Introduction: Depression is one of the most common comorbidities of type 2 diabetes. The relationship between these two diseases seems to be bidirectional. Both conditions separately lead to significant morbidity and mortality, including hospitalization. Moreover, depression is associated with non-persistence with antidiabetic drugs. Objectives: To measure the effect of depression on morbidity and particularly on all-cause, diabetes-related, cardiovascular-related and major cardiovascular events-related hospitalization, adjusting for non-persistence to antidiabetic drugs and other confounders. Methods: We performed a nested case-control study within a cohort of type 2 diabetic individuals initiating antidiabetic drugs. Using the health administrative data of the province of Quebec, Canada, we identified all-cause, diabetes-related, cardiovascular-related and major cardiovascular hospitalizations during a maximum follow-up of eight years after the initiation of antidiabetic drug treatment. A density sampling method matched all cases with up to 10 controls by age, sex, and the Elixhauser comorbidity index. The effect of depression on hospitalization was estimated using conditional logistic regressions adjusting for non-persistence to antidiabetic drug treatment and other variables. Results: We identified 41,550 all-cause hospitalized cases, of which 34,437 were related to cardiovascular (CV) diseases, 29,584 to diabetes, and 13,867 to major CV events. Depression was diagnosed in 2.51% of all-cause hospitalizations and 1.16% of matched controls. 69.11% of cases and 72.59% of controls were on metformin monotherapy. The majority (71.62% vs 75.02%, respectively) stayed on metformin monotherapy without adding or switching drugs during follow-up. Non-persistence was at similar rates (about 30%) in both groups. In the multivariable analyses, depression was associated with an increased risk for all-cause hospitalizations, with odds ratios (ORs) ranging from 2.21 (95% CI: 2.07–2.37) to 1.32 (95% CI: 1.22–1.44) according to the model adjustment (from the univariate to the fully adhjusted). Conclusion: Depression increased the risk of all-cause hospitalizations among patients treated for diabetes, even after accounting for non-persistence and other potentially confounding factors. These results stress the impact of depression on diabetic patients' use of health care resources.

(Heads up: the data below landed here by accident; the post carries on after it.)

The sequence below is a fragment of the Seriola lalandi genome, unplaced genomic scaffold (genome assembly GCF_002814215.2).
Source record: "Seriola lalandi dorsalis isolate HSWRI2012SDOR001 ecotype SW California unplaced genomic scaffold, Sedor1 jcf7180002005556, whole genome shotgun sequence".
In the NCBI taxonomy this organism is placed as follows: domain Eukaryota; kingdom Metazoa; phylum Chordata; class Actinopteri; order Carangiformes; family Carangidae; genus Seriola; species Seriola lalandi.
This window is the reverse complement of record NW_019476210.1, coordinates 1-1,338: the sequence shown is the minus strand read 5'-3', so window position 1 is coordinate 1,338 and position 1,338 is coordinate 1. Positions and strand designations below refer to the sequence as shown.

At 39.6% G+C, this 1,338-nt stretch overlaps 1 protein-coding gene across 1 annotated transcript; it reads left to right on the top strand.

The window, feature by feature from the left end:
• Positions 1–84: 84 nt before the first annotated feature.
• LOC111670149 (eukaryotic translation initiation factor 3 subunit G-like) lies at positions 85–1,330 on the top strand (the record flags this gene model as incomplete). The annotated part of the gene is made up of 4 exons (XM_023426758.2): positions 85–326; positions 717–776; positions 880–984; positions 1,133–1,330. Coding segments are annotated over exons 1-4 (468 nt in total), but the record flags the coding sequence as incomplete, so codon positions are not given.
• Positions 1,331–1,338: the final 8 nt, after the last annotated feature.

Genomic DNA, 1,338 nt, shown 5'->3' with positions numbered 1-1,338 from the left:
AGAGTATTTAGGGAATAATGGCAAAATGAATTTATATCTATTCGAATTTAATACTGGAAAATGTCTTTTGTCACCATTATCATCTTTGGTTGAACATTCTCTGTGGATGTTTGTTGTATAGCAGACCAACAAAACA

Depression and the risk of hospitalization in type 2 diabetes patients: A nested case-control study accounting for non-persistence to antidiabetic treatment

Lunghi C.
Ultimo
2022

Abstract

Introduction: Depression is one of the most common comorbidities of type 2 diabetes. The relationship between these two diseases seems to be bidirectional. Both conditions separately lead to significant morbidity and mortality, including hospitalization. Moreover, depression is associated with non-persistence with antidiabetic drugs. Objectives: To measure the effect of depression on morbidity and particularly on all-cause, diabetes-related, cardiovascular-related and major cardiovascular events-related hospitalization, adjusting for non-persistence to antidiabetic drugs and other confounders. Methods: We performed a nested case-control study within a cohort of type 2 diabetic individuals initiating antidiabetic drugs. Using the health administrative data of the province of Quebec, Canada, we identified all-cause, diabetes-related, cardiovascular-related and major cardiovascular hospitalizations during a maximum follow-up of eight years after the initiation of antidiabetic drug treatment. A density sampling method matched all cases with up to 10 controls by age, sex, and the Elixhauser comorbidity index. The effect of depression on hospitalization was estimated using conditional logistic regressions adjusting for non-persistence to antidiabetic drug treatment and other variables. Results: We identified 41,550 all-cause hospitalized cases, of which 34,437 were related to cardiovascular (CV) diseases, 29,584 to diabetes, and 13,867 to major CV events. Depression was diagnosed in 2.51% of all-cause hospitalizations and 1.16% of matched controls. 69.11% of cases and 72.59% of controls were on metformin monotherapy. The majority (71.62% vs 75.02%, respectively) stayed on metformin monotherapy without adding or switching drugs during follow-up. Non-persistence was at similar rates (about 30%) in both groups. In the multivariable analyses, depression was associated with an increased risk for all-cause hospitalizations, with odds ratios (ORs) ranging from 2.21 (95% CI: 2.07–2.37) to 1.32 (95% CI: 1.22–1.44) according to the model adjustment (from the univariate to the fully adhjusted). Conclusion: Depression increased the risk of all-cause hospitalizations among patients treated for diabetes, even after accounting for non-persistence and other potentially confounding factors. These results stress the impact of depression on diabetic patients' use of health care resources.
2022
Tardif I.; Guenette L.; Zongo A.; Demers E.; Lunghi C.
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Utilizza questo identificativo per citare o creare un link a questo documento: https://hdl.handle.net/11585/884397
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